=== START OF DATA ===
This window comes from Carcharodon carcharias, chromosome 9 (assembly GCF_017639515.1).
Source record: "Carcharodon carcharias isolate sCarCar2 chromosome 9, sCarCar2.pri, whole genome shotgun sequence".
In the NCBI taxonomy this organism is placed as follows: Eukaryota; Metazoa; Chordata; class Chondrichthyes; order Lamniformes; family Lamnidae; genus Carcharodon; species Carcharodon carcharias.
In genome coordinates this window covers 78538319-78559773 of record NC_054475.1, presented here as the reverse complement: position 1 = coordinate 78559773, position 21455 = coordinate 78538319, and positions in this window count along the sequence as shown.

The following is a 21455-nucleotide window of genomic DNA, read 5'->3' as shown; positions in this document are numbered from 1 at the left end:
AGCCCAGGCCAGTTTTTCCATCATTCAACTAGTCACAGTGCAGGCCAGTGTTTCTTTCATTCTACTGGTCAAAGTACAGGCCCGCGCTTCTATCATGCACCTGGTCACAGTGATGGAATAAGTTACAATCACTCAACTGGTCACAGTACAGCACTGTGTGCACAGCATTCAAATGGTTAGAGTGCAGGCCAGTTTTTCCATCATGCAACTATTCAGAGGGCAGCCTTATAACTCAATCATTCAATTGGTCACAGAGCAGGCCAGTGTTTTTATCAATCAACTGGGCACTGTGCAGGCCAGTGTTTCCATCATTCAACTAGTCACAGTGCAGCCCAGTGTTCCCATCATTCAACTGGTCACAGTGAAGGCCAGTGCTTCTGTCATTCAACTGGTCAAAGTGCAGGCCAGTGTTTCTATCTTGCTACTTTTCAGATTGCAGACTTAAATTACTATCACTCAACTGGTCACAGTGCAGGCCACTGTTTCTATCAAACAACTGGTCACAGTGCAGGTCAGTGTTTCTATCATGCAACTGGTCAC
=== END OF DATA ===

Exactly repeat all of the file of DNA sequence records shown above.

This window comes from Carcharodon carcharias, chromosome 9 (assembly GCF_017639515.1).
Source record: "Carcharodon carcharias isolate sCarCar2 chromosome 9, sCarCar2.pri, whole genome shotgun sequence".
In the NCBI taxonomy this organism is placed as follows: Eukaryota; Metazoa; Chordata; class Chondrichthyes; order Lamniformes; family Lamnidae; genus Carcharodon; species Carcharodon carcharias.
In genome coordinates this window covers 78538319-78559773 of record NC_054475.1, presented here as the reverse complement: position 1 = coordinate 78559773, position 21455 = coordinate 78538319, and positions in this window count along the sequence as shown.

The following is a 21455-nucleotide window of genomic DNA, read 5'->3' as shown; positions in this document are numbered from 1 at the left end:
AGCCCAGGCCAGTTTTTCCATCATTCAACTAGTCACAGTGCAGGCCAGTGTTTCTTTCATTCTACTGGTCAAAGTACAGGCCCGCGCTTCTATCATGCACCTGGTCACAGTGATGGAATAAGTTACAATCACTCAACTGGTCACAGTACAGCACTGTGTGCACAGCATTCAAATGGTTAGAGTGCAGGCCAGTTTTTCCATCATGCAACTATTCAGAGGGCAGCCTTATAACTCAATCATTCAATTGGTCACAGAGCAGGCCAGTGTTTTTATCAATCAACTGGGCACTGTGCAGGCCAGTGTTTCCATCATTCAACTAGTCACAGTGCAGCCCAGTGTTCCCATCATTCAACTGGTCACAGTGAAGGCCAGTGCTTCTGTCATTCAACTGGTCAAAGTGCAGGCCAGTGTTTCTATCTTGCTACTTTTCAGATTGCAGACTTAAATTACTATCACTCAACTGGTCACAGTGCAGGCCACTGTTTCTATCAAACAACTGGTCACAGTGCAGGTCAGTGTTTCTATCATGCAACTGGTCAC